In a new report, the Government Accountability Office outlines the benefits of an open-system approach to UAV development. (GAO)
The Pentagon’s open-systems approach toward UAV development has great potential but lacks adequate oversight, according to a new Government Accountability Office report.
Open systems offer cost savings over proprietary equipment, in part because open systems are designed to accommodate payloads and upgrades from a variety of manufacturers. But “DOD is not tracking the extent to which programs are implementing this approach or if programs have the requisite expertise to implement the approach,” the GAO said.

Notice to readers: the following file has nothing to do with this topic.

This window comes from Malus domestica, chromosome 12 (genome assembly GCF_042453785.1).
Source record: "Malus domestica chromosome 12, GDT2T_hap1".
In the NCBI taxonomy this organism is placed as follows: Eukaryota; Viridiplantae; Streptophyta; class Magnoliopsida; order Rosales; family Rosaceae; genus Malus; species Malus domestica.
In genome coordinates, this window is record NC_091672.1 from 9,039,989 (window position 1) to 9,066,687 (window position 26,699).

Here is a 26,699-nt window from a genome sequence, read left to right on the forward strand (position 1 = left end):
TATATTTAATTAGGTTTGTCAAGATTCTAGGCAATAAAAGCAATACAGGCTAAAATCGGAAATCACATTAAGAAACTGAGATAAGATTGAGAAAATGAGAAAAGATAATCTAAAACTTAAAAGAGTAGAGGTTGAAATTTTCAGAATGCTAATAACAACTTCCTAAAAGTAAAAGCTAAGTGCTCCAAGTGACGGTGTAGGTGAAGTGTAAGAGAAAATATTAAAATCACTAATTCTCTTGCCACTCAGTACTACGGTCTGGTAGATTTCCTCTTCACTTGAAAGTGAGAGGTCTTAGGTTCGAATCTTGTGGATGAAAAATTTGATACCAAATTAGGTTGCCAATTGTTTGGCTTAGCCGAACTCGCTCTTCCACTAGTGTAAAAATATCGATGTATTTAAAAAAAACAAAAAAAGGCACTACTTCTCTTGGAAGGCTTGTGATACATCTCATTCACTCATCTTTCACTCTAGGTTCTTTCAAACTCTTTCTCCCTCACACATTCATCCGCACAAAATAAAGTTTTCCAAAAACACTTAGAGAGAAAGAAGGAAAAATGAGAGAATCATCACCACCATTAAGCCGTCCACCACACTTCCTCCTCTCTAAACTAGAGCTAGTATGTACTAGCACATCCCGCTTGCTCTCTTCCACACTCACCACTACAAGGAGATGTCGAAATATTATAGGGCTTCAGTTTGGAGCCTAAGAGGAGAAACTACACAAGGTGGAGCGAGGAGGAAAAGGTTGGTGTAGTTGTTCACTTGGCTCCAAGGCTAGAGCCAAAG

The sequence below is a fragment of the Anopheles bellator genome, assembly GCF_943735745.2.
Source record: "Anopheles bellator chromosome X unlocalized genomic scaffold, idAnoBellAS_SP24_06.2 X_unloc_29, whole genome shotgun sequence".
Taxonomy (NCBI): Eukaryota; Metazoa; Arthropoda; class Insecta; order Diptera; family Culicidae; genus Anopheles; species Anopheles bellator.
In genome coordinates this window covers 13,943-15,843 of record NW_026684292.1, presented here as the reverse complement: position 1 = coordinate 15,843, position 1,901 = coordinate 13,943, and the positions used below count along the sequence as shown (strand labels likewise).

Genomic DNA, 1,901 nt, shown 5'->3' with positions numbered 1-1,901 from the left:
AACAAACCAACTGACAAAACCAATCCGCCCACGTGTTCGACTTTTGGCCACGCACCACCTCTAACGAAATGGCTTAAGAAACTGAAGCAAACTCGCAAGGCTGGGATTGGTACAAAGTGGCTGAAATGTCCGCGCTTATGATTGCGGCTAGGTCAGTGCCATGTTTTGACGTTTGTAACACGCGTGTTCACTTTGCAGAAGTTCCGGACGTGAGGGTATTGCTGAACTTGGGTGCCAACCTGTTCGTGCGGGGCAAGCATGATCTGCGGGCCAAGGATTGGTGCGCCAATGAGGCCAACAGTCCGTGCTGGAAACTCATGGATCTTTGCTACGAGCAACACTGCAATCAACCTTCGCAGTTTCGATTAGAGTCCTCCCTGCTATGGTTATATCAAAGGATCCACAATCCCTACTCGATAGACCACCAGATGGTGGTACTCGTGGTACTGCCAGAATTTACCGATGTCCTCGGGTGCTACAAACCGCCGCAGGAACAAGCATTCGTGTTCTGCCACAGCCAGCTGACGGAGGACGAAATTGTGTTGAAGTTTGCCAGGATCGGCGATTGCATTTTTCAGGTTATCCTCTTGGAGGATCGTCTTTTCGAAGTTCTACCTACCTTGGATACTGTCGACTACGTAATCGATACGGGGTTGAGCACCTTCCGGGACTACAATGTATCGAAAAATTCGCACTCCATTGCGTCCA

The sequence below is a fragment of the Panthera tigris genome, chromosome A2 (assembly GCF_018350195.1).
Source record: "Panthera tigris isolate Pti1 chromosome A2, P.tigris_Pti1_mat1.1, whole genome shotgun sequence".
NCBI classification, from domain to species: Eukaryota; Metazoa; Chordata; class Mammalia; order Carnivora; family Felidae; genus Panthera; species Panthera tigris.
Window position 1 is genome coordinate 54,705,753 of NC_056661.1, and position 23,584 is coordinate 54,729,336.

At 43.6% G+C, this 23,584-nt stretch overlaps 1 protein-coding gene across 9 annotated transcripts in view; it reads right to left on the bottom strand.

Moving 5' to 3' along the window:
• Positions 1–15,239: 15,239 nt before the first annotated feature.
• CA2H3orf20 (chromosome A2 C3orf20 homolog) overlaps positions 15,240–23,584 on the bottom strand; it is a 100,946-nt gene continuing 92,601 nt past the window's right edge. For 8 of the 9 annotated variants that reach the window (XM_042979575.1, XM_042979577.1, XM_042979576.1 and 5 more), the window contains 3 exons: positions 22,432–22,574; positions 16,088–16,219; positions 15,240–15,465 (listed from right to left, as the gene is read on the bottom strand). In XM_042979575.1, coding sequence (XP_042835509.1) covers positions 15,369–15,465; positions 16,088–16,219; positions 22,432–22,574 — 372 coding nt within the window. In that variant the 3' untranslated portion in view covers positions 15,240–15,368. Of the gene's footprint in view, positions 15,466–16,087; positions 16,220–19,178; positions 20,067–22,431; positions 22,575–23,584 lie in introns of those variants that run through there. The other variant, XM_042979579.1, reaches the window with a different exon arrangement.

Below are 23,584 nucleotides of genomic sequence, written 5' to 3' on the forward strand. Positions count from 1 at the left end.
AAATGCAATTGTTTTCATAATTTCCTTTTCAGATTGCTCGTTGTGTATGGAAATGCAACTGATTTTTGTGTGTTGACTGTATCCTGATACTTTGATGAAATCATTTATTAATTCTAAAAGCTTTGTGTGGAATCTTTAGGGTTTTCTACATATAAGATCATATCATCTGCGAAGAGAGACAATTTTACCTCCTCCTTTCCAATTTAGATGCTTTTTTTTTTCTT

The Navy has been the most enthusiastic proponent of open-system UAVs, with three of its four current or planned aircraft using the concept.
“Navy and contractor officials expect the Small Tactical UAS to be able to integrate at least 32 payloads developed by 24 manufacturers, some in a matter of days or months rather than years as previous programs experienced,” the GAO said.
In contrast, no Army or Air Force UAVs used open systems at the onset, though both services are beginning to implement them for existing aircraft and ground stations.
The GAO recommends that the Army and Air Force implement open systems policies, and that the Defense Department develop metrics to track open-system implementation.